EDDC aims to bridge gap between wages and house prices

Local Development Framework sets out vision for right balance of homes, job creation and protection of East Devon’s landscape.

A key aim of East Devon District Council’s planning blueprint for the next 15 years will be to narrow the gap between local wages and house prices.

The council’s Local Development Framework Panel, made up of 15 councillors, has now set out its vision for the right balance of homes, job creation and protection of the landscape in a volatile economic environment.

And it believes the gap can be narrowed by attracting higher paid jobs and building more affordable homes near to employment sites to help local families.

The panel is creating a set of strategic policies against what it describes as “a worldwide climate of downwardly revised forecasts, wildly gyrating stock markets, lower consumer spending and weak business confidence. Government policies are also altering in major ways”.

The council is preparing the ground for the right level of expected growth, based on the best evidence available. It says: “This means realistic expansion of housing and employment sites to ensure that, when the upturn comes, East Devon is best placed to play its part and gain the maximum advantage for local people.”

In a presentation to the panel, its chairman, Mike Allen, summarised the approach being written into the draft Local Plan that will be the subject of a final public review in December and January.

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Councillor Allen said the journey started in 2006 and had continued for five years with a series of evidence-gathering initiatives - meetings with local parishioners, school pupils, public agencies and other councils, combined with extensive questionnaires and public responses both direct and over the internet.

He quoted Sir John Egan’s Review of Skills for Sustainable Communities and stressed the internationally accepted Brundtland definition of sustainability as “development that meets the needs of the present without compromising the ability of future generations to meet their own needs”.

He said: “After several years of research and many hours of community participation and debate, we are approaching a final draft of the Local Plan.

“This will be shown to EDDC’s Development Management Committee first and will then be shared with the public over eight weeks before and after Christmas before the final document is lodged with the Government for examination.”

Councillor Allen explained how the various strands of the Local Plan strategy together aimed to ensure East Devon was a good place to live, combining the right mix of thriving economy, housing and built environment, transport and connectivity (including broadband services), social and cultural facilities and fair access for all.

Account would be taken of the global changes leading to the overriding need for food and energy security and sustainability of the food chain. Adaptations to increased climate change would need to be reflected in local policies for water, flood avoidance and waste management. This, he said, was what the Local Plan was about achieving.

New technologies and advances in life sciences will have a profound positive impact on the global economy and this is why EDDC wants to encourage knowledge-based industries to set up in East Devon. Exeter Science Park is an example of catering for this need and the aim of the Local Plan should be to ensure that homes for these workers are built within easy range of the employment sites. Hence the development of Cranbrook to put 6,000 homes and top quality jobs close together.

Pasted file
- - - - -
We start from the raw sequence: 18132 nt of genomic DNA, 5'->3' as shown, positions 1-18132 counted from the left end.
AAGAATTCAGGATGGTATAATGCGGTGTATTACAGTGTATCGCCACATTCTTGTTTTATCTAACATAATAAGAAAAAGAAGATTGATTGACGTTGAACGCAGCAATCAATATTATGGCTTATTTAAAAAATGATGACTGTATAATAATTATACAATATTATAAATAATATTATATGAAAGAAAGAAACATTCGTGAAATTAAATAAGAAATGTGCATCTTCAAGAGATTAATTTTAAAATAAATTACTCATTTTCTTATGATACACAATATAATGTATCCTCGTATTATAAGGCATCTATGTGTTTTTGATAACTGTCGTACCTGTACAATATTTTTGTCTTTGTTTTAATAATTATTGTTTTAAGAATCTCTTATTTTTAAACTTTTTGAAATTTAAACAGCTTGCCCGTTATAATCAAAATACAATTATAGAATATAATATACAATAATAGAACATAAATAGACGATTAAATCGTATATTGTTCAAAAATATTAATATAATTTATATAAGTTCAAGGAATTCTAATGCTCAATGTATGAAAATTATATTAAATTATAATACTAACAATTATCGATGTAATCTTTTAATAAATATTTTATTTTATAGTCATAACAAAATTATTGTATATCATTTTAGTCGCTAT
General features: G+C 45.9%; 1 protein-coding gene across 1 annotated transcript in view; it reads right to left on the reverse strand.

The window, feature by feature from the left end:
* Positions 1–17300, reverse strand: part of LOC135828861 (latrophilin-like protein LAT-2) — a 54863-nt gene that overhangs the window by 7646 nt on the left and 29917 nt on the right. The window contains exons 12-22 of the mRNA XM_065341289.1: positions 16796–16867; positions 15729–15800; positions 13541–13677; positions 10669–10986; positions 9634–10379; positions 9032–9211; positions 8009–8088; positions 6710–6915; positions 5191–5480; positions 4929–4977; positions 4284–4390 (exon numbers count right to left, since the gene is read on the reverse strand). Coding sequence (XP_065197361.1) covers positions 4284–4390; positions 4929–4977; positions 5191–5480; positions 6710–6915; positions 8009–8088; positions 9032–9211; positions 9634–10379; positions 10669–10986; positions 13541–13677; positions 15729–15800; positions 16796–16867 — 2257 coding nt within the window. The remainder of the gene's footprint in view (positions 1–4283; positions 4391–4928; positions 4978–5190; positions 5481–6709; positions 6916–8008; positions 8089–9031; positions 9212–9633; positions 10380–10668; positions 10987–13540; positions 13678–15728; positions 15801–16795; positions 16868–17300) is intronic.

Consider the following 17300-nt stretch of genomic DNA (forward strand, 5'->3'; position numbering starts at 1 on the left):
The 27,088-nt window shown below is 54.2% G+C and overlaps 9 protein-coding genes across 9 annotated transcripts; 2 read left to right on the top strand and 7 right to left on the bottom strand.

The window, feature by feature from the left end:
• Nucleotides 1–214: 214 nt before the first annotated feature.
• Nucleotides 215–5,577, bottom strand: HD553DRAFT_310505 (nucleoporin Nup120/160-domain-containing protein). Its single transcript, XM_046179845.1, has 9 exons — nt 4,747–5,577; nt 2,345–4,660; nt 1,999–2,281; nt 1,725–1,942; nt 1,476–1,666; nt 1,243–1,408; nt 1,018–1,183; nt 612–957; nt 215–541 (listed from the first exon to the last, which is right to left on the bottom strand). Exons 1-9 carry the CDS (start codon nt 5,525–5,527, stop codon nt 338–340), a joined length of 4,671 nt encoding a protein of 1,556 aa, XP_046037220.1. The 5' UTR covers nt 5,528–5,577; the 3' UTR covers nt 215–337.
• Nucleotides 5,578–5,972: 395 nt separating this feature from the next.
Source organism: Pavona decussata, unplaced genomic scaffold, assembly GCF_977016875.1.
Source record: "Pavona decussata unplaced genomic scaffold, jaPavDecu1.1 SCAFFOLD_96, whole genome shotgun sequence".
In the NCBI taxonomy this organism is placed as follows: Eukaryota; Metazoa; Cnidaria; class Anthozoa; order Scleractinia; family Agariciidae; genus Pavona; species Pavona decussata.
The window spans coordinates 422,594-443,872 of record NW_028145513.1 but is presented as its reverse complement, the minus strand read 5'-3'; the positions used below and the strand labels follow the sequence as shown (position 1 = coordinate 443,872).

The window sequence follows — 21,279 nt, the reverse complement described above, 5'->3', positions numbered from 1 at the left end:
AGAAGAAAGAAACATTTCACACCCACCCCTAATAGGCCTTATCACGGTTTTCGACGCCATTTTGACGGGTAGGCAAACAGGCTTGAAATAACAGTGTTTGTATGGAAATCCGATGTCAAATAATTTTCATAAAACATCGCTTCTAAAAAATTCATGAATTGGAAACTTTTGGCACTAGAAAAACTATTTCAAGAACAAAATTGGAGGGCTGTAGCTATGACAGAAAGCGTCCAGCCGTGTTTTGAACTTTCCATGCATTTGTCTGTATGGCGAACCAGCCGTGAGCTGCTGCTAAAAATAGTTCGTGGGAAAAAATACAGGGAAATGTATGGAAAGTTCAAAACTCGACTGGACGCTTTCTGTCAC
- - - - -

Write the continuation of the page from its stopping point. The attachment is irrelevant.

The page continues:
Not only would this enable East Devon to exploit the latest technology advances, but should increase average salaries and help reduce house prices, so closing the affordability gap and making it easier for your people to stay in the area where they grew up.

His review continued: “Our close working relationship with Exeter is creating not only a new town at Cranbrook, but a critically important cluster of employment land, Science Park and airport with multi-modal freight terminal to reduce carbon in transportation.

“In the rest of Devon, our plans for strategic allocations for housing have largely been agreed with local communities’ own proposals. Next week, we will agree where workspace will be sited in the best places to create the jobs. Exmouth and Axminster will grow, whilst other towns and villages will expand to a lesser extent. Most housing growth will occur at the West End of the District and within the Exeter border at that point”.

Panel nembers stressed that EDDC would still safeguard rural and coastal landscapes for the enjoyment of residents and visitors. The Local Plan policies recommended will ensure that each community and settlement in East Devon retains its distinctive character by careful attention to Local Plan allocations and Development policies.

Panel members agreed a priority of developing brownfield sites first – except at the West End – and to protect Grade 1 and 2 farmland wherever possible, to sustain local food production. While they aimed to encourage more local jobs to cut down commuting in cars, they stressed that improving East Devon’s transport and infrastructure will require considerable partnership working.

The LDF Panel will spend the next meeting on November 1 defining how the type and amount of employment land expansion will be at the West End growth sites and along the A303, with some increase in Exmouth. They have studied a key report outlining ways to help diversify the business sectors in all areas.